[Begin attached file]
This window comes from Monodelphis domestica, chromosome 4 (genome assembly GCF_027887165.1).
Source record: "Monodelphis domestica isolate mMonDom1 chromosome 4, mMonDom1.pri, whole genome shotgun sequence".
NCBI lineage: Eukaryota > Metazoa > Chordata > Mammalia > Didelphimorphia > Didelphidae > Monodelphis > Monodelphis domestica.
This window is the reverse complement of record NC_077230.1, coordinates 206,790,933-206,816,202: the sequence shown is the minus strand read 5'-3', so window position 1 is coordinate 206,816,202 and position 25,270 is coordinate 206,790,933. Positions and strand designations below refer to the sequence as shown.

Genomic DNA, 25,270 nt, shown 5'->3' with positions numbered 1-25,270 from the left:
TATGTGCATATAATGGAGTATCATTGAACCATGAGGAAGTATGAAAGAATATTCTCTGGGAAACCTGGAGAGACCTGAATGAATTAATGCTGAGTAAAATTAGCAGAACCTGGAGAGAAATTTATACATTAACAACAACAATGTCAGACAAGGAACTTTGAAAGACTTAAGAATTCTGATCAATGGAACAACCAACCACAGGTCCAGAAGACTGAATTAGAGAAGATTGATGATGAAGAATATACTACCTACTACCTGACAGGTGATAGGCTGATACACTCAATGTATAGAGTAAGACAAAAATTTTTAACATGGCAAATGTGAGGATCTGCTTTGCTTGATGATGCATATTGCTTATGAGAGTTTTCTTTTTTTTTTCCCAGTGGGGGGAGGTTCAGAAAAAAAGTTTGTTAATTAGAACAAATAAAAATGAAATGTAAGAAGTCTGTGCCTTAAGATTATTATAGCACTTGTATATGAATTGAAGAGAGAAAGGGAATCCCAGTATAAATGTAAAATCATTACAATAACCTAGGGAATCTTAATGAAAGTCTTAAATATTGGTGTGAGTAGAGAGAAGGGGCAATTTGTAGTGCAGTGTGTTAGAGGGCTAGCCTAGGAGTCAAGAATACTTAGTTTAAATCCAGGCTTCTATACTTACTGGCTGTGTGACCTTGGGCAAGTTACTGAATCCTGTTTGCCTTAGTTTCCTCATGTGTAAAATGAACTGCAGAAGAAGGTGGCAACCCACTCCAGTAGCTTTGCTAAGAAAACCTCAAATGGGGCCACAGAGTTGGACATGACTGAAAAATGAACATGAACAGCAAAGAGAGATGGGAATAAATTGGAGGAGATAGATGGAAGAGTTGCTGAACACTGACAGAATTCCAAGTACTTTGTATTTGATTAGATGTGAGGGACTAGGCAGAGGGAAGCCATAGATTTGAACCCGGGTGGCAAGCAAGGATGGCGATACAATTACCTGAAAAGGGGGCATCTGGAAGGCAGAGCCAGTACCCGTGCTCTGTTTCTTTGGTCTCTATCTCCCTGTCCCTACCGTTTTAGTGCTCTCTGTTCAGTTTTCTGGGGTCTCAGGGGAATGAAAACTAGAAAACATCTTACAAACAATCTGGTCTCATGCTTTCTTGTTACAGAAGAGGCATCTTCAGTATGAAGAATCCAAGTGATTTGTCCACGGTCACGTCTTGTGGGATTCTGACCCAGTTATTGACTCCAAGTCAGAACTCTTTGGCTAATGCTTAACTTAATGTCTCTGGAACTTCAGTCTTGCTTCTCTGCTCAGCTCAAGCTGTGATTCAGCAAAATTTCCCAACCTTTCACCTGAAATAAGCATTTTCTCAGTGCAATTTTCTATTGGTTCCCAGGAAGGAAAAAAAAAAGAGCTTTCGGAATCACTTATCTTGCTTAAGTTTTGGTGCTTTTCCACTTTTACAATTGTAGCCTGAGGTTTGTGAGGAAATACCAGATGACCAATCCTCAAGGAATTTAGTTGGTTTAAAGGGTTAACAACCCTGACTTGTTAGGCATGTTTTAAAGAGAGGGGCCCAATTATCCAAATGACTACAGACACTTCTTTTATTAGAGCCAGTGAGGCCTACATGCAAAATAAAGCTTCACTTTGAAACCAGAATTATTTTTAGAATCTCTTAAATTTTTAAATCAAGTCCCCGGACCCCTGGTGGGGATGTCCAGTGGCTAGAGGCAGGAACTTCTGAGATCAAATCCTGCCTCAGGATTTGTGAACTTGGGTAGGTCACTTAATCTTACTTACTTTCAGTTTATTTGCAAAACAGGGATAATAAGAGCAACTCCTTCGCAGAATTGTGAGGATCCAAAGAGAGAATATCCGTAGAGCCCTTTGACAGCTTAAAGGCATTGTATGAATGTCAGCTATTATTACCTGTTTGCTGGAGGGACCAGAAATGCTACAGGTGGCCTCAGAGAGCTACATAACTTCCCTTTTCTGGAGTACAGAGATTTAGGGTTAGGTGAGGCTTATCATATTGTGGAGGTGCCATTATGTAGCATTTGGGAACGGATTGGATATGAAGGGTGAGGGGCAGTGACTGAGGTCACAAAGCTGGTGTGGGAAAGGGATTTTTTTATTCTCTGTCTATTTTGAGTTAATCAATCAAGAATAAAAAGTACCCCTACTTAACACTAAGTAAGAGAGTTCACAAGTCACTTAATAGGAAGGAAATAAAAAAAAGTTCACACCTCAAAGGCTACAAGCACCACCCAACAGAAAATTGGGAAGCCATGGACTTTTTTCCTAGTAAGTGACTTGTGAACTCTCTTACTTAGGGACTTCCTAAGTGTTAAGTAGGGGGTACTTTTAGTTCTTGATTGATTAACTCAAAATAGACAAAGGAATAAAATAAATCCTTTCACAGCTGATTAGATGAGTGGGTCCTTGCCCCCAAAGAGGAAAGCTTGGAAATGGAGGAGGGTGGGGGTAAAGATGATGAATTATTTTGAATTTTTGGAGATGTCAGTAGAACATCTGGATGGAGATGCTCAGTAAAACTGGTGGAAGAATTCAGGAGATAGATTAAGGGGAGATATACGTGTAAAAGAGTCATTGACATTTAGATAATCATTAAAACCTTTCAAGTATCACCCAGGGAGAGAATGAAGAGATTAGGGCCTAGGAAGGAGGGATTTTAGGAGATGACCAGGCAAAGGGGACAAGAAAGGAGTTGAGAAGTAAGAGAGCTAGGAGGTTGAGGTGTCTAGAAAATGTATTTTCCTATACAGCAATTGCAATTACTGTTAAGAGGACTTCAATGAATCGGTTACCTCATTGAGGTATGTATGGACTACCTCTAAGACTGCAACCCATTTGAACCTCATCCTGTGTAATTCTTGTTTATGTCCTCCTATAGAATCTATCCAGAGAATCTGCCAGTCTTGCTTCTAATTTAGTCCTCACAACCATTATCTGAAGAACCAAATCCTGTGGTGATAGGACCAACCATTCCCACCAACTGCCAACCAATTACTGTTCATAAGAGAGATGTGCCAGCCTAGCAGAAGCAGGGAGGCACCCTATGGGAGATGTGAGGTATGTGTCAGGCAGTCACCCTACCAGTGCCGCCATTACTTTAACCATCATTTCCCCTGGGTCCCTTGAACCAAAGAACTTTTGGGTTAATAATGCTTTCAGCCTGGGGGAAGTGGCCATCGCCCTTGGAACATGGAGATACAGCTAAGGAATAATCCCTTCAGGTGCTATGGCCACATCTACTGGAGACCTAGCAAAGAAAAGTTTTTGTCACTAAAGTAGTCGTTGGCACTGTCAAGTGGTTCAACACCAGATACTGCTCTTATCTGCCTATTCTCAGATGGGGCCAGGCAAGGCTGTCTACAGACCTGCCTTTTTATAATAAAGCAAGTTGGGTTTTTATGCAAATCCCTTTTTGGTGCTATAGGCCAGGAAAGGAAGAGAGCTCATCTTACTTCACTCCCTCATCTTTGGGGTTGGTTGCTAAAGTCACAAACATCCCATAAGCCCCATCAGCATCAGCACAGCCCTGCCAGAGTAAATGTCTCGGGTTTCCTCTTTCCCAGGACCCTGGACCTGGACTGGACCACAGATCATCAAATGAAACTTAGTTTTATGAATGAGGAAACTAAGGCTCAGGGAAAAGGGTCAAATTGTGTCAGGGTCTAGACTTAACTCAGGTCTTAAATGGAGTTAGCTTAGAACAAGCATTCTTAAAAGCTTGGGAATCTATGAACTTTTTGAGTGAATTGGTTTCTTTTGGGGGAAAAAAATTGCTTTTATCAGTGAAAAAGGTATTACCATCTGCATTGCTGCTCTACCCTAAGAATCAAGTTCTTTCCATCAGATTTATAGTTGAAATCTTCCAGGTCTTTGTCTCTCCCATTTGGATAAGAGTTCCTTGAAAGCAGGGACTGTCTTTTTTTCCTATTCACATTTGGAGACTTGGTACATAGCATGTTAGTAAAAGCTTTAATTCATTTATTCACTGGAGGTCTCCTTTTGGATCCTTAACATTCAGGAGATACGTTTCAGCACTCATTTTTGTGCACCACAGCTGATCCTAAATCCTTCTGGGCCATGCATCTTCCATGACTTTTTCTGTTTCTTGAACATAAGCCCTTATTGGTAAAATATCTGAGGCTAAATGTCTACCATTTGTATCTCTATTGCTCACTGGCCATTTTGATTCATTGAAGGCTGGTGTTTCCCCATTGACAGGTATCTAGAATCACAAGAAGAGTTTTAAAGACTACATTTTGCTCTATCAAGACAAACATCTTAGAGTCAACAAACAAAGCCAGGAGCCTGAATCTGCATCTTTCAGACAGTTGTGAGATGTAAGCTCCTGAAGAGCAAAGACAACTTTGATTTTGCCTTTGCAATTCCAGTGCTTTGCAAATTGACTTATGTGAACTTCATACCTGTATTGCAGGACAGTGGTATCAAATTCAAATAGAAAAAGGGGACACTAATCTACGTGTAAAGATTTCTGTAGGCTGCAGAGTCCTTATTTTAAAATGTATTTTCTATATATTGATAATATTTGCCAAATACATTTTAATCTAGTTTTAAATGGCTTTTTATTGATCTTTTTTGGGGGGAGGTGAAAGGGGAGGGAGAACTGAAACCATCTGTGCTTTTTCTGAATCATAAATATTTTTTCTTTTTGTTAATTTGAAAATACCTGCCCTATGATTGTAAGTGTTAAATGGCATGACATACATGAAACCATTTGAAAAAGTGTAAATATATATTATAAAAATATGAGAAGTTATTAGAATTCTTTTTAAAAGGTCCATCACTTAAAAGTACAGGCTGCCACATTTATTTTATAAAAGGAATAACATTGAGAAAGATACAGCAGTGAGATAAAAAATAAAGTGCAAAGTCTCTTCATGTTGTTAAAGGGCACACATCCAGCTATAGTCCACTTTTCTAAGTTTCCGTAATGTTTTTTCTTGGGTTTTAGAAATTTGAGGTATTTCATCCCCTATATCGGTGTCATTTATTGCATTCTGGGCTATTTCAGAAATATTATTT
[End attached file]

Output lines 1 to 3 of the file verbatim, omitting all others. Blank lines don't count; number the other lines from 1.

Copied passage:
This window comes from Monodelphis domestica, chromosome 4 (genome assembly GCF_027887165.1).
Source record: "Monodelphis domestica isolate mMonDom1 chromosome 4, mMonDom1.pri, whole genome shotgun sequence".
NCBI lineage: Eukaryota > Metazoa > Chordata > Mammalia > Didelphimorphia > Didelphidae > Monodelphis > Monodelphis domestica.